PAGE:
Thanks to 'The Low Power Radio Archives' for previously doing most of the legwork of this history at: https://sites.google.com/site/lowpowerradio2/atlanticrecordslowpowerradio, but I was able to expand on it a fair bit. If anyone has something to add to this compilation, please let me know!


By the way, and this has nothing to do with part 15, but here's a very cool 30 minute documentary that's well worth the watch:  25 Years: A History of Atlantic Records, 1948-1973:



Tuesday, December 26, 2017

Radio Survivor features HobbyBroadcaster

 
Radio Survivor presents something different than their usual topic offering in podcast #120 by taking a close look at Part 15 broadcasting while they interview with Bill DeFelice of HobbyBroadcaster.net. This one hour long, very excellent episode is one you don't want to miss!....

"First conceived in the 1930s, there is a type of tiny little radio station that anyone can operate legally, without a license. Bill DeFelice of HobbyBroadcaster.net joins the show to tell us about so-called 'Part 15' radio stations, and how you can get on the air today, to broadcast around your house, or even your neighborhood."

Listen or download:
EPISODE #120 - How To Have Your Own Tiny Radio Station 
*All Radio Survivor episodes are now available as free to air for any non-commercial broadcast or internet station. Details here: http://www.radiosurvivor.com/radio/

"Since 2015 the Radio Survivor show and podcast has been “the sound of strong communities,” a weekly hour-long show that explores community media, from community and college radio to podcasting and public access TV, from independent internet radio to on-demand streaming shows. Help your listeners understand the value of community-centric non-commercial radio by exposing them to stories of great community media and introducing them to the talented and visionary people making it happen."

Monday, July 31, 2017

Part 15 in 1960

I was born in 1960, not that it has anything to do with anything, but here's a look at what Part 15 was doing back then. It's nothing exciting (except maybe the race track transmitters thing), but it is an interesting read in a historic sense. The following are a few excerpts from: https://www.fcc.gov/reports-research/reports/annual-reports-congress/26th-annual-report-congress-1960

26th ANNUAL REPORT
FEDERAL COMMUNICATIONS COMMISSION
FOR THE FISCAL YEAR 1960
(With notation or subsequent important developments)

INVESTIGATION

Low Power Communication Devices
Local interference problems are aggravated by persons who operate low-power communication devices which exceed the radiation limits prescribed in part 15 of the Commission's rules. Unlicensed use of wireless microphones, phonograph oscillators, electronic "baby sitters," home intercommunication systems, remote control of model airplanes, etc., is permitted on certain frequencies but under strict limitations as to power, antenna length and radiation. But many of these operations exceed the limits and interfere with licensed radio services. This is especially true of juveniles using mail order kits of home-assembled equipment to "broadcast" voice and records to a neighborhood. Besides taking action against violators, the Commission continues to seek the cooperation of manufacturers, sellers, and users of such devices to see that they ate certified as meeting technical requirements.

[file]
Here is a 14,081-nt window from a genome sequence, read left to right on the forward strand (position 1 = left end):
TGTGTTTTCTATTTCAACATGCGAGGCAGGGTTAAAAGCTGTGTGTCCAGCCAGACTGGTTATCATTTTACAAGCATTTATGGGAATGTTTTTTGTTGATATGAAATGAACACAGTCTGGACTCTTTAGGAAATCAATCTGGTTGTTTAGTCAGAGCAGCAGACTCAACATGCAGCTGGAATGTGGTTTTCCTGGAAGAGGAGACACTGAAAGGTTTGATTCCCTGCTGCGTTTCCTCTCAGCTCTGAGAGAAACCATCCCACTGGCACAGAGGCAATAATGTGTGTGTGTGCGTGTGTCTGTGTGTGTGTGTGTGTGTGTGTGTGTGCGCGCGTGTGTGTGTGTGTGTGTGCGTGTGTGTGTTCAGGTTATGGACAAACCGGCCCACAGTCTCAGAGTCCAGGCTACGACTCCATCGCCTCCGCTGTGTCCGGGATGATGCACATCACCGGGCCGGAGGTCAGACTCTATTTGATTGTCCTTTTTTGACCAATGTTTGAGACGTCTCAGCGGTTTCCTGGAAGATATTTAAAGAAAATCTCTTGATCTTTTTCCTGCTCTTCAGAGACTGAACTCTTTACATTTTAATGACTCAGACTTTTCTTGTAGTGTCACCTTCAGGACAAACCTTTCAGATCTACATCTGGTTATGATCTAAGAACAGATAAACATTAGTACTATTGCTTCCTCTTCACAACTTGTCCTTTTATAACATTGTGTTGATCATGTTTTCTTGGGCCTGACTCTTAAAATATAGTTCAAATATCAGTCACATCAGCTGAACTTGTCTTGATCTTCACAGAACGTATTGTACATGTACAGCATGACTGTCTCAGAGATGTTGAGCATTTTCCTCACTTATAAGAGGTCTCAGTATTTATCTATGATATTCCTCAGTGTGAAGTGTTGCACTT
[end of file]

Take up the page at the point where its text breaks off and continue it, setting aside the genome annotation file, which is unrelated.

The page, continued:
Carrier Current Broadcast Systems
There is continued interest on the part of colleges, churches, and individuals to establish carrier current broadcast systems or to increase the power of existing systems. However, to avoid interference to licensed broadcast stations, section 15.7 of the rules limits radiation so that associated receivers must either be connected directly to the distribution cable or in close proximity. Sampling investigations over the years have consistently indicated a tendency to exceed the allowable radiation limits. Operators have been warned of the consequences that could result from excessive radiation, but there is particular difficulty with colleges because of changing student bodies in charge of so-called "campus" broadcast systems. Lack of personnel has made it impossible to investigate the carrier current systems at all colleges. The Commission is studying proposals in docket 9288 for possible amendments to the existing regulations.